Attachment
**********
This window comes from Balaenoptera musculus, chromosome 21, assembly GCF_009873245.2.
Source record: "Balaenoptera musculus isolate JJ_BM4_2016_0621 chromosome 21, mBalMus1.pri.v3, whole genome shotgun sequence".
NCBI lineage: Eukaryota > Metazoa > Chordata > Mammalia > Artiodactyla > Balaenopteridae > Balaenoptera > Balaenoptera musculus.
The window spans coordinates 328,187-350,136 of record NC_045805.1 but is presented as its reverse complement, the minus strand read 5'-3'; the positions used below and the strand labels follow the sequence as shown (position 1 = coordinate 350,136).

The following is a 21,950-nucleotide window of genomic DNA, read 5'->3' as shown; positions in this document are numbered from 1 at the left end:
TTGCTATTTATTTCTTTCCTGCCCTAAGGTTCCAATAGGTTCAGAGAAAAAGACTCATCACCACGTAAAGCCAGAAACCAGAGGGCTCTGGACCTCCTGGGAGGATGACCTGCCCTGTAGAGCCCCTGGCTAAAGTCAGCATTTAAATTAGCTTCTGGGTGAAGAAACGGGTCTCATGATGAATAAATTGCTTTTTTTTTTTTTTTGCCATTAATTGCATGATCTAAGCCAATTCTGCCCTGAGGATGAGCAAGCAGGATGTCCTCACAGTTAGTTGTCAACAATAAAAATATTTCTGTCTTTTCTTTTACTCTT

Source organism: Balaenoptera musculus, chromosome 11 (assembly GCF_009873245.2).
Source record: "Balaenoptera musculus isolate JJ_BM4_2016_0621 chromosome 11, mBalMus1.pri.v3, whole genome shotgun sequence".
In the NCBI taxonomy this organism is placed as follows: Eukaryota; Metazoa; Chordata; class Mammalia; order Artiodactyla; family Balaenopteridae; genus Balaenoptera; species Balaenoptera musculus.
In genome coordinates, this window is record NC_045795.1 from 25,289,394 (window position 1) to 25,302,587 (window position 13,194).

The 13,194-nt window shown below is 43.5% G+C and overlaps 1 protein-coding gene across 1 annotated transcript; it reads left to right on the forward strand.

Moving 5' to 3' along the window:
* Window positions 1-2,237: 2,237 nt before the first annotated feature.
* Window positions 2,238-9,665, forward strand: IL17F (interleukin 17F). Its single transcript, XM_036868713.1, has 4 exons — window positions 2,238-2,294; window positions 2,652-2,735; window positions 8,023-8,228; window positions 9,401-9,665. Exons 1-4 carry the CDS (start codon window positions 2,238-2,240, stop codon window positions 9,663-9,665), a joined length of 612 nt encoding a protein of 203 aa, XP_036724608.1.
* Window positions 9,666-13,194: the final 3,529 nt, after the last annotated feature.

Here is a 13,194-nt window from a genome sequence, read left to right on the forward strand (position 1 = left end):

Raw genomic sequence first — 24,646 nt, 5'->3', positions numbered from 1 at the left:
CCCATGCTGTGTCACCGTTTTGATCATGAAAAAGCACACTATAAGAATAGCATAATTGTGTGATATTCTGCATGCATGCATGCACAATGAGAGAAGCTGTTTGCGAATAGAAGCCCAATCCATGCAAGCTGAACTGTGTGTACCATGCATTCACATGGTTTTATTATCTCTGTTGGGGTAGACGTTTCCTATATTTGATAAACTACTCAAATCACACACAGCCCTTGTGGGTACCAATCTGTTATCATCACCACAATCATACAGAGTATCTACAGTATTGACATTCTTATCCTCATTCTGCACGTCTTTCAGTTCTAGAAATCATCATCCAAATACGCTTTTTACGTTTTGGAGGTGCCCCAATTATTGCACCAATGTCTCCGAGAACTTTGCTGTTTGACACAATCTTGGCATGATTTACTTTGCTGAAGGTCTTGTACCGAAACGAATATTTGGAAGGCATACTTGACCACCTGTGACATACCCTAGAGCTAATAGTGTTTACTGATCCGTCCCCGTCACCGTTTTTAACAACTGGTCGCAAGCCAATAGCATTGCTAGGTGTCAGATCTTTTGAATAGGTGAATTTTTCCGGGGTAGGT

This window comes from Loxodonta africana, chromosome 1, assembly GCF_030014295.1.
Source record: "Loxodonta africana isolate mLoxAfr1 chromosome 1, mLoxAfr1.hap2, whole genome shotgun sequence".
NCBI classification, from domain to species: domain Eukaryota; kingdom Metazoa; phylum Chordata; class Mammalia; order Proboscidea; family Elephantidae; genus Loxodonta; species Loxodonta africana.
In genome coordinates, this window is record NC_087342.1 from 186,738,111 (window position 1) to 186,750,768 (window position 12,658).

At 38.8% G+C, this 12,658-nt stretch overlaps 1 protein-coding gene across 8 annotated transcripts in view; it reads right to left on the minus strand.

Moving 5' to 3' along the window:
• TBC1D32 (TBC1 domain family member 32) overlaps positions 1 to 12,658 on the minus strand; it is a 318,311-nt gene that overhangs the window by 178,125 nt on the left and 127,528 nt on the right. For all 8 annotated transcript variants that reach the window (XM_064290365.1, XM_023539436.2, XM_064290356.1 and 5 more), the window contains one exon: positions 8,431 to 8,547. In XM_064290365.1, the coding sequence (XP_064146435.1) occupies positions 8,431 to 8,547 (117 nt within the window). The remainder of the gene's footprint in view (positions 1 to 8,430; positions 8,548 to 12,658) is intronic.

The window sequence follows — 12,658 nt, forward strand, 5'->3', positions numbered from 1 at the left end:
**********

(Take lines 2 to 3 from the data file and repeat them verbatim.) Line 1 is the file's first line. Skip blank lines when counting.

Source record: "Balaenoptera musculus isolate JJ_BM4_2016_0621 chromosome 21, mBalMus1.pri.v3, whole genome shotgun sequence".
NCBI lineage: Eukaryota > Metazoa > Chordata > Mammalia > Artiodactyla > Balaenopteridae > Balaenoptera > Balaenoptera musculus.